"I am copying...Councilwoman Montero's office because what we have been doing thus far per city instructions is not working," vonSwearingen wrote. She said she'd struck up a verbal agreement with city investigator Ben Siller, who agreed to monitor the smell. But vonSwearingen wasn't happy with the results. Siller's scentometer, she wrote, "is a piece of crap. It is a plastic apparatus with a filter that he puts up to his nose and breathes through to determine if he 'senses' the smell. Ridiculous. I would be standing next to him gagging, and he would be sniffing through this thing and then tell me that it wasn't enough to warrant a ticket.

"I simply no longer know who to contact or trust," she added. "That is why we are wanting our city councilwoman to get involved."

VonSwearingen declined to speak to Westword for this story, citing the ongoing lawsuit. And she's not the only one. Montero, her former assistant Syner, city Department of Environmental Health and city zoning officials, and the other neighbors that Kasel is suing, Michael Ensminger and Sharon Brown, also declined interviews.

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I am really angered by this article! A bunch of yuppy hipsters move into a "hip" new development and suddenly think they run the place! 

My one objection that I'm not too incensed over to put into words is these reports of the smell of human decomp. Really? I remain unconvinced these new residents have ever in their lives smelled a rotting body. Nevertheless, look around you! Do you not see the nearby neighborhoods? If you REALLY think that smell is a corpse, IT PROBABLY IS! I used to frequent an artist gathering at 35th and Walnut, only to stand at 36th and Downing later in the evening, awaiting the bus. At just the one bus stop, I have been both propositioned and threatened, and have seen drug deals going down. Imagine what could be happening at bus stops and back alleys across the neighborhood! Want to be an artist? Before you can portray life the way you can imagine it, you need to see it for what it is. You can give your little corner of town all the cutesy names you want, it doesn't change that it is a hard part of town, meant for industry, not young suburbanites.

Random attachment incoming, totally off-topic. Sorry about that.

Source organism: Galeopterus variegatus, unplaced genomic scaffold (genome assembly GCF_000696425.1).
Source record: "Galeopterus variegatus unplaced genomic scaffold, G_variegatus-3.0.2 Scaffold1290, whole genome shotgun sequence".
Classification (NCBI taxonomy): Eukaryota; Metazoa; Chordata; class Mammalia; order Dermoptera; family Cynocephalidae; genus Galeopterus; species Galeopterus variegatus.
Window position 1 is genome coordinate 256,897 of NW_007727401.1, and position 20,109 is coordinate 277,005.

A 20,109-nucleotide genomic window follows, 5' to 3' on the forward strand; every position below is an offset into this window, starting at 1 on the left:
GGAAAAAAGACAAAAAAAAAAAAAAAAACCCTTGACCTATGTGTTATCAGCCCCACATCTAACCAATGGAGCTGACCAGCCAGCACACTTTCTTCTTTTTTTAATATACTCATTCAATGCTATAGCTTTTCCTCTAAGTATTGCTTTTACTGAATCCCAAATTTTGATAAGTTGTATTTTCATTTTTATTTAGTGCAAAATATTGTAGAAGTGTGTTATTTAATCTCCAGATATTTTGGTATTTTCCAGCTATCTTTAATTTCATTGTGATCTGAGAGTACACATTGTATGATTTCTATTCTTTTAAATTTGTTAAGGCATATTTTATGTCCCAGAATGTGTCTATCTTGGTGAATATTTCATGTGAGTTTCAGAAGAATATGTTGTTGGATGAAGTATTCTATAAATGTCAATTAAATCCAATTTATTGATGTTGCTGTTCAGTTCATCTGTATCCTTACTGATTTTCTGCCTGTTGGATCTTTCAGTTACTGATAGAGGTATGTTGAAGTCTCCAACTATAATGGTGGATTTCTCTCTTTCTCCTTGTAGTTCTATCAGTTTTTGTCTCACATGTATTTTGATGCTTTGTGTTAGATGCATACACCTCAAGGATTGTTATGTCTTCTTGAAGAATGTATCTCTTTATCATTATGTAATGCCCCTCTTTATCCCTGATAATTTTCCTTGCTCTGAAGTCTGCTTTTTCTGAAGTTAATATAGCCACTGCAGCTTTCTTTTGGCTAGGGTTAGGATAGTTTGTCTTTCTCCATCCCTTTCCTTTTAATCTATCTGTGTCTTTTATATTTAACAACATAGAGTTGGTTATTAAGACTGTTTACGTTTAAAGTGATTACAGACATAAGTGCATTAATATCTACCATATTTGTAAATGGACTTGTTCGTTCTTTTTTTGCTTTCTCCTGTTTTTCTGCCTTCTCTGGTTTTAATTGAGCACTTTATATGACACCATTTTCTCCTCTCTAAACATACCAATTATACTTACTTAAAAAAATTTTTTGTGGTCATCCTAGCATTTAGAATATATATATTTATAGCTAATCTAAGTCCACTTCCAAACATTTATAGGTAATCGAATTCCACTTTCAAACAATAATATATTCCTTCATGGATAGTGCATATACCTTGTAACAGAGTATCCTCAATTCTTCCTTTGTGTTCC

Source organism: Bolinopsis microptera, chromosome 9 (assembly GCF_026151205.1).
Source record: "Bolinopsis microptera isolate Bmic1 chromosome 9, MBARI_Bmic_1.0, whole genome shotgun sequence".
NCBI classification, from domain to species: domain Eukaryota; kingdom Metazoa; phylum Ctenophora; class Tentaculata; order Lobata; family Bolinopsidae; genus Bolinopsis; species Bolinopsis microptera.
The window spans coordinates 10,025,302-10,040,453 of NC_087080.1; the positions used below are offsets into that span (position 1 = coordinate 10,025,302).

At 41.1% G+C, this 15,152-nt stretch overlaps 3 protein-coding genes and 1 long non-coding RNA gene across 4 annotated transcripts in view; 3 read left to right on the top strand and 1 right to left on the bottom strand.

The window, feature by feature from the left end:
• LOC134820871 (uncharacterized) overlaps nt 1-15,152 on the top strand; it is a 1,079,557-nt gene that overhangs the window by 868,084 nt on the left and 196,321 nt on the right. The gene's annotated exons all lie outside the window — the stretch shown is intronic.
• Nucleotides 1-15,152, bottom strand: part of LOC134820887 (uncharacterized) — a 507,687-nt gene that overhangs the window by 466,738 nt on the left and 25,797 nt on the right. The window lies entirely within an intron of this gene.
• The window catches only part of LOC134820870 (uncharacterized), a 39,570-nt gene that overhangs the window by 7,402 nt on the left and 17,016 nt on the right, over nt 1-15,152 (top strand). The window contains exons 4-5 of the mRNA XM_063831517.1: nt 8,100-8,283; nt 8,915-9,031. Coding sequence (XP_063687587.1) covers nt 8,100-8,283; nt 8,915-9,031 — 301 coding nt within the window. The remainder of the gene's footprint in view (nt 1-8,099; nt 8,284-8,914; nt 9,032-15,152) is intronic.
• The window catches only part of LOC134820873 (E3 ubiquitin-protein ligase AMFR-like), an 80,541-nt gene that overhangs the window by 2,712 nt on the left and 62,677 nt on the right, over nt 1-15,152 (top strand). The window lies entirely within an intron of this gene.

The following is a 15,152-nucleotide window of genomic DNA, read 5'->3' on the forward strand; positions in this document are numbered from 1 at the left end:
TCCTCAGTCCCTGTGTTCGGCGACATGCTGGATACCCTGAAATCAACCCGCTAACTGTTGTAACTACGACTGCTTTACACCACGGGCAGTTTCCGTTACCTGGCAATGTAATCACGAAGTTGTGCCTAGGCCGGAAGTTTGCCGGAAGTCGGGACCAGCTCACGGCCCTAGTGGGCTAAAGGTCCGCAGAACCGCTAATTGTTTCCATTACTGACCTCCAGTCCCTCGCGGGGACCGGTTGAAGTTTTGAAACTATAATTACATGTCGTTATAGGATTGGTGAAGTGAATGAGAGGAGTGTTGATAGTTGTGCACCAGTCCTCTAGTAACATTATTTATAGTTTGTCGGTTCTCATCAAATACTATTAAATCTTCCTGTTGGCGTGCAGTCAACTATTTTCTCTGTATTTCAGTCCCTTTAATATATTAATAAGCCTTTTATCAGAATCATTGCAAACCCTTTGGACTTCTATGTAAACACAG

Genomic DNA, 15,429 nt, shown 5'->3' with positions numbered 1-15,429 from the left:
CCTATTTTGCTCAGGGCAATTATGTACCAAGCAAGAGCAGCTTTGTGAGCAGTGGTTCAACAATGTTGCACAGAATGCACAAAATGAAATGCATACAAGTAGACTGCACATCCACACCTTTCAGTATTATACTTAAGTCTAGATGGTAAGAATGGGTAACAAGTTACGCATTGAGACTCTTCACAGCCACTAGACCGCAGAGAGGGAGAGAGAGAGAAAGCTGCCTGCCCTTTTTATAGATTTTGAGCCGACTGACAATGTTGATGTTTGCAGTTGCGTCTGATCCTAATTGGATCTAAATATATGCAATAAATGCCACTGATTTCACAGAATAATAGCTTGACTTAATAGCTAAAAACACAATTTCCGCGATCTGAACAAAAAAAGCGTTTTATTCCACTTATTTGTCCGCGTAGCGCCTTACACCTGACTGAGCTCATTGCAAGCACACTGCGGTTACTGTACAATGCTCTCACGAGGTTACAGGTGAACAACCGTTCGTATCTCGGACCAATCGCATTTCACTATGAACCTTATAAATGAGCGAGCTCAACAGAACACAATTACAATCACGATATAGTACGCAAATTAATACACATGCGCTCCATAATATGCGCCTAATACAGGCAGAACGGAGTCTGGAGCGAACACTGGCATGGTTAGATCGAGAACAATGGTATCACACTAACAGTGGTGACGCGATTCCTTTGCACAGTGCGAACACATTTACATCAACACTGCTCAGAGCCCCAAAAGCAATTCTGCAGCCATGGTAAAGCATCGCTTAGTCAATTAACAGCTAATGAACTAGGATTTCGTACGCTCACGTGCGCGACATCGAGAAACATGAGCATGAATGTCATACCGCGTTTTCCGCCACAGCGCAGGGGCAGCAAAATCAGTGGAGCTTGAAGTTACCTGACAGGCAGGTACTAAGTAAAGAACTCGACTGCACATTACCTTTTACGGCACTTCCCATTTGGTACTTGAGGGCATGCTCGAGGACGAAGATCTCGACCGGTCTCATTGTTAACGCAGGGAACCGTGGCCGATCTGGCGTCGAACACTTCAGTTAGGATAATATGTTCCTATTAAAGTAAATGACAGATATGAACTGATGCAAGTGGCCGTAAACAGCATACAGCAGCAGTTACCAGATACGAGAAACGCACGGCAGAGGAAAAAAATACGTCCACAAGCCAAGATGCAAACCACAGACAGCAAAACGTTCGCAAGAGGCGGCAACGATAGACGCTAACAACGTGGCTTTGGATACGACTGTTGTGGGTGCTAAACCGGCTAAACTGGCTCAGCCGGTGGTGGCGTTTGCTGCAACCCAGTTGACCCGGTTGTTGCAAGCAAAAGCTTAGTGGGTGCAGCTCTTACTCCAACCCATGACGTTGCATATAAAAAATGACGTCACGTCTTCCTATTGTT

I absolutely agree with Rick Corage: "People who have the money to live somewhere nice should live somewhere nice." (emphasis mine). Buying a loft gives you control of the loft, not control of the neighbors who were in their proper place before you edged in.


Gee you move into an area zoned nearby as heavy industrial what do you expect it to smell like roses.  This is the same reason why the industrial area of commerce city stinks its an industrial area.  Deal with it or move on out & go find a bed of roses to move into.

patricia.calhoun moderator editortopcommenter

I'd love to publish some of these comments in our print edition -- ideally with the author's full name. If that's okay, e-mail me at And if you'd rather submit a different letter, that's fine, too!


I live nearby, in Globeville.  Our neighborhood is full of houses and is definitely zoned residential.  The smell is pretty awful there too.  I've always wondered where it came from.  


This is the reason that originally the zoning did not allow residential. The factory employs people in the area and zoning in other areas should avoid and restrict development like this to prevent further impacts like this one. Maybe they should move on and out. In addition, communities have been against developments for this very reason. They move into a community to push out what is already there,


As the Silver-Square dwellers set up their Christmas gear
Ray Kassel’s across the street, cooking a batch of fresh ear

Christmas is near and gifts require imagination
This year’s been rough, cause the lofts smell like bacon

Denver has an appetite and hungry for some tax
The developments approved, oh-yes…fresh green-backs

Historic factories built into lofts like new
With rail-yards nearby, what an impressive view

With the upcoming lawsuit and all that worry
The evidence smells good but not to the jury

And what about that clever gift fit for a friend?
Perhaps a wind sock located way downwind

A little something special for those RiNo tweeters
The hottest new gadget this year, “scentometers”

With the notion of Santa, and all his reindeer
Undergo a whiff, of flame broiled ear?